State: city broke law in denying Larkin Place easement
by Steven Felschundneff | email@example.com
On Monday the State of California put Claremont on notice that the city violated state law by denying an easement over a public park that would help facilitate the construction of a permanent supportive housing project.
The letter from the Department of Housing and Community Development’s Assistant Deputy Director, Local Government Relations and Accountability, David Zisser states “In denying the easement, the City of Claremont (City) has violated the Housing Accountability Act (HAA) under Government Code 65589.5.”
During its June 28 meeting, the Claremont City Council denied, by a 3-2 vote, Jamboree Housing Corporation’s request for a 24 foot by 275 foot easement across an existing parking lot at Larkin Park that would have provided access to a proposed new parking lot and affordable housing project on the adjacent property at 731 Harrison Avenue. That project, Larkin Place, had the blessing of city planning staff and had already been approved by the architectural commission. These approvals were noted in the HCD letter.
Councilmembers Corey Calaycay, Sal Medina, and Mayor Pro Tem Ed Reece voted no.
The most recent letter from HCD was not a bolt from the blue, as the agency had warned the city, and by extension the council, that denial of the easement is a violation of the Housing Accountability Act.
“On June 23, 2022, HCD sent a letter to the City stating that denying the easement equates to the disapproval of the Project and, without making the required public health and safety findings, would constitute a violation of the HAA … The City Council denied the easement despite City staff’s recommendation to approve the easement and HCD’s technical assistance informing the City that the Project qualifies for protection under Government Code,” read the August 12 letter from the state.
The message from the housing agency is quite clear: the city needs to either rectify the situation by approving the easement, or HCD may refer the situation to the California Office of the Attorney General. If Larkin Place ended up in state court, the legal costs to the city could be astronomical.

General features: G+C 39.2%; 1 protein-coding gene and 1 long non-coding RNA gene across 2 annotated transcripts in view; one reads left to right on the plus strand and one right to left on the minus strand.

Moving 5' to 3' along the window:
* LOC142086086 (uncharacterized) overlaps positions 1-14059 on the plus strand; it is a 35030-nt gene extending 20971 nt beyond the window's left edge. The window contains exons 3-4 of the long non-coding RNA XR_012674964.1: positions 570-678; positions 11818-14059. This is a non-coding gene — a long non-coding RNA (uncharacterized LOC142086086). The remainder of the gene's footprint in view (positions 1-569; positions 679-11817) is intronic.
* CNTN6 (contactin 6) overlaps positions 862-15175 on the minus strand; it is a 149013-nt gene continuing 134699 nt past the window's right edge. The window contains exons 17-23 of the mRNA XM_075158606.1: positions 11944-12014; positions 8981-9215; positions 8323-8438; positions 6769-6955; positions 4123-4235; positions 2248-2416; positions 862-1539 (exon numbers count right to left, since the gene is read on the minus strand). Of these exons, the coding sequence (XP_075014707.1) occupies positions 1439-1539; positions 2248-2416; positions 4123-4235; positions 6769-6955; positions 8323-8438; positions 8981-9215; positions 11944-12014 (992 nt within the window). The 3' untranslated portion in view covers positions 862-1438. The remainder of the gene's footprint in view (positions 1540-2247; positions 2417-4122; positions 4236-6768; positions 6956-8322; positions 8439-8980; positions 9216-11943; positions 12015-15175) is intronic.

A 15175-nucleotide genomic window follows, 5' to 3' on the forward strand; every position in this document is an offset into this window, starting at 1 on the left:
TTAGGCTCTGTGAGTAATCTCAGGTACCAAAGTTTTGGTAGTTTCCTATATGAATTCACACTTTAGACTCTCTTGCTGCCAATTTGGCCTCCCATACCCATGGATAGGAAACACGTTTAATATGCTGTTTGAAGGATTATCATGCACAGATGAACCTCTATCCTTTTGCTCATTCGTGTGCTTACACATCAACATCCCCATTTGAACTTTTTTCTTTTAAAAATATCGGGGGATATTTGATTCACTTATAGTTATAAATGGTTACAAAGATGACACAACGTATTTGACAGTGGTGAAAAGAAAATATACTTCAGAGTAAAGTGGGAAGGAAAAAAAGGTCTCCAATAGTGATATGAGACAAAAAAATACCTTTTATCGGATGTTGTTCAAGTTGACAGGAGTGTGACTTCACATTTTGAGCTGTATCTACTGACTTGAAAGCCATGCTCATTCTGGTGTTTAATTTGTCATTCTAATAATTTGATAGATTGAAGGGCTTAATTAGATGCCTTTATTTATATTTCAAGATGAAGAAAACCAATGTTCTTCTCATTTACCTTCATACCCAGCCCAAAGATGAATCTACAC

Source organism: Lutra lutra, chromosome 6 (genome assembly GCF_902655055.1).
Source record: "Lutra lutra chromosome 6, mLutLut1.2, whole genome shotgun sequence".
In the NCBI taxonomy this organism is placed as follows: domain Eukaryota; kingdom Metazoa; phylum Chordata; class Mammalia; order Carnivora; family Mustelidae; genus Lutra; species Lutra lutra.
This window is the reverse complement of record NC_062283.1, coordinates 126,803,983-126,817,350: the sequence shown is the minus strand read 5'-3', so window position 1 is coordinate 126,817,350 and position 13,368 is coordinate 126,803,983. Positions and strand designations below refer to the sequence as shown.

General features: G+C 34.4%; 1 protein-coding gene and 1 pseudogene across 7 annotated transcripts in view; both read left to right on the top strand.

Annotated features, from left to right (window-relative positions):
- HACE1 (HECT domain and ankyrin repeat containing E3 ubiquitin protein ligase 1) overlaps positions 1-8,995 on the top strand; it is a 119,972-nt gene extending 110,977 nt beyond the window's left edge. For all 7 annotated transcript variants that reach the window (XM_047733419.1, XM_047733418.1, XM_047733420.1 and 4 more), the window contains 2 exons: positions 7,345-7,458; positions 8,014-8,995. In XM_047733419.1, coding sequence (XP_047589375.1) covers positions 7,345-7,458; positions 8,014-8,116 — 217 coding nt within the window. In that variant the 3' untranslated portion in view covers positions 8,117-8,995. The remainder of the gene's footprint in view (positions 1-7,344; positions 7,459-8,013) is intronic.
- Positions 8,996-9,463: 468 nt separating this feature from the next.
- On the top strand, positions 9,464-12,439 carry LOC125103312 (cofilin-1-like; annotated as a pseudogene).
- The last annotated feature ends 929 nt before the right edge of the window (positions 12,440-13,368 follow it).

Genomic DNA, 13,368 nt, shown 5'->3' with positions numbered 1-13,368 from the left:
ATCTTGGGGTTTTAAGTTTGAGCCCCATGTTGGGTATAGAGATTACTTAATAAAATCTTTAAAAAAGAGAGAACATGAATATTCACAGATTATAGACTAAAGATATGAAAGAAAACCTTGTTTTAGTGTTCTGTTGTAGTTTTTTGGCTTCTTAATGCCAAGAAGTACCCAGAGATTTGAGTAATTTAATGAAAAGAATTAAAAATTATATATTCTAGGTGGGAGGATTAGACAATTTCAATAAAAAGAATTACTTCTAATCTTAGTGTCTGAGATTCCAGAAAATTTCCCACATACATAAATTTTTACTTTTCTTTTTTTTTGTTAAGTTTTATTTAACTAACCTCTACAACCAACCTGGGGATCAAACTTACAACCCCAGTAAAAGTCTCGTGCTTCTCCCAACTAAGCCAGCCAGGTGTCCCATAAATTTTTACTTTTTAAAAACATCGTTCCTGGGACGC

The city must provide HCD with a written response by September 12, including, at a minimum, “a specific plan and timeline for corrective action that allows the Project (via the approval of the required easement) to move forward with its plans without further delay or demonstrate that legally sufficient health and safety findings were made pursuant to Government Code.”
The reference to “public health and safety findings,” stems from California law that states affordable housing projects shall not be disapproved by a local agency unless there is a preponderance of evidence that one of five critical conditions apply: the city has met or exceeded its Regional Housing Needs Assessment; the project would have a specific, adverse impact on public health or safety; a specific state or federal law supersedes; the proposed project is on land zoned for agriculture or resource preservation; or the housing development is inconsistent with both the jurisdiction’s zoning ordinance and general plan.
City staff have repeatedly said that none of the five conditions apply to Larkin Place, and the public health provision includes a very high bar, which makes it almost impossible to deny a project on those grounds. Nonetheless, opponents to Larkin Place have seized on this language and have been pressuring city officials for a safety study.